Meiosis

Following chromosomal DNA movement

Part 1 – Meiotic Division Beads Diagram WITHOUT Crossing Over (each photo is worth 2 points for a total of 18 points)

Take pictures of your beads for each phase of meiosis I and II without crossing over. Include notes with your name, date and meiotic stage on index cards in the pictures. 

StageColored Sketch or Photos of Beads
Prophase I

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StageColored Sketch or Photos of Beads
Metaphase I
Anaphase I
Telophase I
Prophase II
Metaphase II

-continued-

StageColored Sketch of Beads
Anaphase II
Telophase II
Cytokinesis

Part 2 – Meiotic Division Beads Diagram WITH Crossing Over (each photo is worth 2 points for a total of 18 points)

Take pictures of your beads for each phase of meiosis I and II with crossing over. Include notes with your name, date and meiotic stage on index cards in the pictures. 

StageColored Sketch or Photos of Beads
Prophase I

-continued next page-

StageColored Sketch or Photos of Beads
Metaphase I
Anaphase I
Telophase I
Prophase II
Metaphase II

-continued-

StageColored Sketch of Beads
Anaphase II
Telophase II
Cytokinesis

Questions

1. What is the ploidy of the DNA at the end of meiosis I? What about at the end of meiosis II? (each part of question is worth 2 points, for a total of 4 points)

2. How are meiosis I and meiosis II different? (worth 2 points)

3. Why do you use non-sister chromatids to demonstrate crossing over? (worth 2 points)

4. What combinations of alleles could result from a crossover between BD and bd chromosomes? (worth 2 points)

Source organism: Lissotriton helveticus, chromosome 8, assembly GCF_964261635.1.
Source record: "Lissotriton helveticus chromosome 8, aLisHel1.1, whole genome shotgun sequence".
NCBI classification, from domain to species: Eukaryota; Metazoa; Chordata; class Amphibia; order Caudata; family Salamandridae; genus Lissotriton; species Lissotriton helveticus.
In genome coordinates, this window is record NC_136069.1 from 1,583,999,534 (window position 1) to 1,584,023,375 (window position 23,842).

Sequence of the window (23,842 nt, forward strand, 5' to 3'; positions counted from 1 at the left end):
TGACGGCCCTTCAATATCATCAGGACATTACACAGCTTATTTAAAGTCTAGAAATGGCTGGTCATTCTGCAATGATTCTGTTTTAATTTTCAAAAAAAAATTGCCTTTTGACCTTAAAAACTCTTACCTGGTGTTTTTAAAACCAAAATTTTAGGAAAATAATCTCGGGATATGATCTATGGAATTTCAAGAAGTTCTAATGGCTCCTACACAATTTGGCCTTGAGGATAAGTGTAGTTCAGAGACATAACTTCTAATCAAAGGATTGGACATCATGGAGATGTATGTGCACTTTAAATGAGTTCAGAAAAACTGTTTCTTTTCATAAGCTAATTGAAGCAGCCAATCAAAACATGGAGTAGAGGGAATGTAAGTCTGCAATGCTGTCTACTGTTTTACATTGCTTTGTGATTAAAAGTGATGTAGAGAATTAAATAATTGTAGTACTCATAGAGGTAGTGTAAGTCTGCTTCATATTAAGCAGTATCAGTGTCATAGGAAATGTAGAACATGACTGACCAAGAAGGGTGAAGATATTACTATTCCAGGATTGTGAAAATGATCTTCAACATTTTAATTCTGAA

5. How many chromosomes were present when meiosis I started? (worth 2 points)

6. How many nuclei are present at the end of meiosis II? How many chromosomes are in each? (each part worth 2 points for a total of 4 points)

7. Identify two ways that meiosis contributes to genetic recombination? (each part worth 1 point for a total of 2 points)

8. Why is it necessary to reduce the number of chromosomes in gametes, but not in other cells? (worth 2 points)

9. Blue whales have 44 chromosomes in every somatic cell. Complete the table below by entering in the final column the number of chromosomes you would expect to find in each of the indicated cells: (each cell in table is worth 1 points, for a total of 4 points)

Cell Type# Chromosomes
Sperm cell
Egg cell
Daughter cell from meiosis I
Daughter cell from meiosis II

10. Research and identify a disease that is caused by chromosomal mutations. Briefly describe the diseaseWhen does the mutation occur? What chromosome(s) is/are affected? What are the consequences? (question has 4 parts, each part of question is worth 2 points, for a total of 8 points)

11. Diagram what would happen if sexual reproduction took place for four generations using diploid (2n) cells? (worth 3 points)

-continued-

Experiment 2: The Importance of Cell Cycle Control (29 points)

Data Table (each abnormality worth 1 point, each drawing worth 2 points, for total of 15 points)

AbnormalityDrawing of Abnormality
1.
2.
3.
4.
5.

Questions

1. Record your hypothesis from Step 1 in the Procedure section here. (worth 2 points)

2. What do your results indicate about cell cycle control? (worth 2 points)

3. Suppose a person developed a mutation in a somatic cell which diminishes the performance of the body’s natural cell cycle control proteins. This mutation resulted in cancer, but was effectively treated with a cocktail of cancer-fighting techniques. Is it possible for this person’s future children to inherit this cancer-causing mutation? Be specific when you explain why or why not. (worth 3 points)

4. Why do cells which lack cell cycle control exhibit karyotypes which look physically different than cells with normal cell cycle. (worth 3 points)

5. What are HeLa cells? Why are HeLa cells appropriate for this experiment? (each part worth 2 points, for a total of 4 points)

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